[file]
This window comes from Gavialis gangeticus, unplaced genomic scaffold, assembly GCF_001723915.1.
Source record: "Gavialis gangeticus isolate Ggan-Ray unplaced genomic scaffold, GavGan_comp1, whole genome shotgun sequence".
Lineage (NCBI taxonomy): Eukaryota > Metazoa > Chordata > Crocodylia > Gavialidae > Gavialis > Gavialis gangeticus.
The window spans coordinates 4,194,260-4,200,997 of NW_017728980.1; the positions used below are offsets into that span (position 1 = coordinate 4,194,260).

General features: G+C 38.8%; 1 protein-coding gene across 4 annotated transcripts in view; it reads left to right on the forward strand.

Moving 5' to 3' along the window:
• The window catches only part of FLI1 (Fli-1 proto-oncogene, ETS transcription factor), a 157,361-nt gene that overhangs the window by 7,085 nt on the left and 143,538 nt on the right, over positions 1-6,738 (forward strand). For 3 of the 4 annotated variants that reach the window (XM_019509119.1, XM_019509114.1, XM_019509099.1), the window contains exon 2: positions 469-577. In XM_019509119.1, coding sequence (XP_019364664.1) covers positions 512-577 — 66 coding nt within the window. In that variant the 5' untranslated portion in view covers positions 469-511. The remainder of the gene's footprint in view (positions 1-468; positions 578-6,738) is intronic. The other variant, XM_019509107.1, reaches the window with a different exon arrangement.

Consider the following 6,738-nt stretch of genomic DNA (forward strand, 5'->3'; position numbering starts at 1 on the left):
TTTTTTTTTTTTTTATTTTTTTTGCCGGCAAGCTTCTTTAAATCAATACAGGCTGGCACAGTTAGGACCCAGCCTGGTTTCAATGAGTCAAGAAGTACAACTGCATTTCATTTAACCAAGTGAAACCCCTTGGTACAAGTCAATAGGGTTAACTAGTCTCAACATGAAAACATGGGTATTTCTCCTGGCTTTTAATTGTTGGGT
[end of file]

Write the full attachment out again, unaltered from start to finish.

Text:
This window comes from Gavialis gangeticus, unplaced genomic scaffold, assembly GCF_001723915.1.
Source record: "Gavialis gangeticus isolate Ggan-Ray unplaced genomic scaffold, GavGan_comp1, whole genome shotgun sequence".
Lineage (NCBI taxonomy): Eukaryota > Metazoa > Chordata > Crocodylia > Gavialidae > Gavialis > Gavialis gangeticus.
The window spans coordinates 4,194,260-4,200,997 of NW_017728980.1; the positions used below are offsets into that span (position 1 = coordinate 4,194,260).

General features: G+C 38.8%; 1 protein-coding gene across 4 annotated transcripts in view; it reads left to right on the forward strand.

Moving 5' to 3' along the window:
• The window catches only part of FLI1 (Fli-1 proto-oncogene, ETS transcription factor), a 157,361-nt gene that overhangs the window by 7,085 nt on the left and 143,538 nt on the right, over positions 1-6,738 (forward strand). For 3 of the 4 annotated variants that reach the window (XM_019509119.1, XM_019509114.1, XM_019509099.1), the window contains exon 2: positions 469-577. In XM_019509119.1, coding sequence (XP_019364664.1) covers positions 512-577 — 66 coding nt within the window. In that variant the 5' untranslated portion in view covers positions 469-511. The remainder of the gene's footprint in view (positions 1-468; positions 578-6,738) is intronic. The other variant, XM_019509107.1, reaches the window with a different exon arrangement.

Consider the following 6,738-nt stretch of genomic DNA (forward strand, 5'->3'; position numbering starts at 1 on the left):
TTTTTTTTTTTTTTATTTTTTTTGCCGGCAAGCTTCTTTAAATCAATACAGGCTGGCACAGTTAGGACCCAGCCTGGTTTCAATGAGTCAAGAAGTACAACTGCATTTCATTTAACCAAGTGAAACCCCTTGGTACAAGTCAATAGGGTTAACTAGTCTCAACATGAAAACATGGGTATTTCTCCTGGCTTTTAATTGTTGGGT